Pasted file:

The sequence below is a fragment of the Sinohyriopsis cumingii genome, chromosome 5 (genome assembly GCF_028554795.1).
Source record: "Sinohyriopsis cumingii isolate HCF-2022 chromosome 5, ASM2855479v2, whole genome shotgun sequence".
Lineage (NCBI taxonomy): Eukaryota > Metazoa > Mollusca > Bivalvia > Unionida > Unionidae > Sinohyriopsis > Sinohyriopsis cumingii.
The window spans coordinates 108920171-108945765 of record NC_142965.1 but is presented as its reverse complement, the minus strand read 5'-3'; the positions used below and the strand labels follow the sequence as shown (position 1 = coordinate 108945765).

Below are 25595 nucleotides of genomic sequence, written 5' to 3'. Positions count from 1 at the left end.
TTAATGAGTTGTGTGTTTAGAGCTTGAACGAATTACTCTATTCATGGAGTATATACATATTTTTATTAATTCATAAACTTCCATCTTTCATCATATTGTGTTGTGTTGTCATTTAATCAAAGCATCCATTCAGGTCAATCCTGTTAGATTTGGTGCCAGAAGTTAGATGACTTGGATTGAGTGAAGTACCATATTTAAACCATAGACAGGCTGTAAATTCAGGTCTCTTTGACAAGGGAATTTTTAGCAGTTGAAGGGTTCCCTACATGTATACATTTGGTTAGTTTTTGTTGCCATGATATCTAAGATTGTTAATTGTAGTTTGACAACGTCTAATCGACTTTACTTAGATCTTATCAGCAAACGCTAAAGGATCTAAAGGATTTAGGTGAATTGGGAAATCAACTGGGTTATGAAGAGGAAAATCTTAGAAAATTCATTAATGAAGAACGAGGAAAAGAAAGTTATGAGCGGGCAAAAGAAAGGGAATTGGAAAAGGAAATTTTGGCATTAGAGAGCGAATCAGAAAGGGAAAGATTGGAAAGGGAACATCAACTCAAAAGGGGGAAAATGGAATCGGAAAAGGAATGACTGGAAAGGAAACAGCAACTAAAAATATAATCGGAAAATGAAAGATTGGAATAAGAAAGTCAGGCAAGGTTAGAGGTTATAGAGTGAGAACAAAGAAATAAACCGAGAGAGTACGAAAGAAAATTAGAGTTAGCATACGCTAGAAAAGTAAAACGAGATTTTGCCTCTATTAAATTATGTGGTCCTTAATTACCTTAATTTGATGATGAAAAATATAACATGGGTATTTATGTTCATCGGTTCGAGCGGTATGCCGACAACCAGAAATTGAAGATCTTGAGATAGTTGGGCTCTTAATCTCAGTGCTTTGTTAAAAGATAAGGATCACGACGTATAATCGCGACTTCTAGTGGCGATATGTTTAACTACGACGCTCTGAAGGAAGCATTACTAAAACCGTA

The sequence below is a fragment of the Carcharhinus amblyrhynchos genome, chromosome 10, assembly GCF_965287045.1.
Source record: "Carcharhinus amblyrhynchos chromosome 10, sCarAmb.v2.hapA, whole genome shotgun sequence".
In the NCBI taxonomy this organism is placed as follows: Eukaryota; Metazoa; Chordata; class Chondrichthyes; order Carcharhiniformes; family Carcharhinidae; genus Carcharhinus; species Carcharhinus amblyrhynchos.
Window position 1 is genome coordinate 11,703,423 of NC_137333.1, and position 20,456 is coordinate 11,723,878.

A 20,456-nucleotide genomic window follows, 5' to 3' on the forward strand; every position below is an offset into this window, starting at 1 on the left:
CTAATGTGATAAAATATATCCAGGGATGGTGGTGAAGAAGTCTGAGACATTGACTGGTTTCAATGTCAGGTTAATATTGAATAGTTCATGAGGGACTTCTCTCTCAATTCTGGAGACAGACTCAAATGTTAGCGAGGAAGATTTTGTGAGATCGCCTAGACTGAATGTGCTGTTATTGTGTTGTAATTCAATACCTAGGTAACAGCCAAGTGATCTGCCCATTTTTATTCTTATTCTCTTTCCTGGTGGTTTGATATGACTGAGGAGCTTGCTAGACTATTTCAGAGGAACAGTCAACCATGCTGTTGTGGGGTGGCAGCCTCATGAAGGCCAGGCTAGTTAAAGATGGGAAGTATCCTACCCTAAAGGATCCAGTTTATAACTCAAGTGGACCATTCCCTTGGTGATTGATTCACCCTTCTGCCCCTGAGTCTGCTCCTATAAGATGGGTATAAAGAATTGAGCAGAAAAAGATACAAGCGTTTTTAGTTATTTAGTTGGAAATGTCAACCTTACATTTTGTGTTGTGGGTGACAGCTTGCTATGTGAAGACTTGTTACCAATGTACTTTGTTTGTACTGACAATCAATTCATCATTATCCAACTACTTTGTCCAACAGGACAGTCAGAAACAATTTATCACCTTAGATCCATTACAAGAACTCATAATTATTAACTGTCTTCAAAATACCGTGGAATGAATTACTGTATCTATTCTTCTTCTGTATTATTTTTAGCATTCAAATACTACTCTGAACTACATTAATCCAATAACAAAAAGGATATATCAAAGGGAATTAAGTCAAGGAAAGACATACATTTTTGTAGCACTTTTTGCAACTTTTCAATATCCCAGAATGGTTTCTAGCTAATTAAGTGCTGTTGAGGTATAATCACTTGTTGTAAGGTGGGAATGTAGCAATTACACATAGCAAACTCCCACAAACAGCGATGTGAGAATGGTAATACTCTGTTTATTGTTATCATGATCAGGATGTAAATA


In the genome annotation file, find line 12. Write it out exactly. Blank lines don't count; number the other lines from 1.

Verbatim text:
CTAATGTGATAAAATATATCCAGGGATGGTGGTGAAGAAGTCTGAGACATTGACTGGTTTCAATGTCAGGTTAATATTGAATAGTTCATGAGGGACTTCTCTCTCAATTCTGGAGACAGACTCAAATGTTAGCGAGGAAGATTTTGTGAGATCGCCTAGACTGAATGTGCTGTTATTGTGTTGTAATTCAATACCTAGGTAACAGCCAAGTGATCTGCCCATTTTTATTCTTATTCTCTTTCCTGGTGGTTTGATATGACTGAGGAGCTTGCTAGACTATTTCAGAGGAACAGTCAACCATGCTGTTGTGGGGTGGCAGCCTCATGAAGGCCAGGCTAGTTAAAGATGGGAAGTATCCTACCCTAAAGGATCCAGTTTATAACTCAAGTGGACCATTCCCTTGGTGATTGATTCACCCTTCTGCCCCTGAGTCTGCTCCTATAAGATGGGTATAAAGAATTGAGCAGAAAAAGATACAAGCGTTTTTAGTTATTTAGTTGGAAATGTCAACCTTACATTTTGTGTTGTGGGTGACAGCTTGCTATGTGAAGACTTGTTACCAATGTACTTTGTTTGTACTGACAATCAATTCATCATTATCCAACTACTTTGTCCAACAGGACAGTCAGAAACAATTTATCACCTTAGATCCATTACAAGAACTCATAATTATTAACTGTCTTCAAAATACCGTGGAATGAATTACTGTATCTATTCTTCTTCTGTATTATTTTTAGCATTCAAATACTACTCTGAACTACATTAATCCAATAACAAAAAGGATATATCAAAGGGAATTAAGTCAAGGAAAGACATACATTTTTGTAGCACTTTTTGCAACTTTTCAATATCCCAGAATGGTTTCTAGCTAATTAAGTGCTGTTGAGGTATAATCACTTGTTGTAAGGTGGGAATGTAGCAATTACACATAGCAAACTCCCACAAACAGCGATGTGAGAATGGTAATACTCTGTTTATTGTTATCATGATCAGGATGTAAATA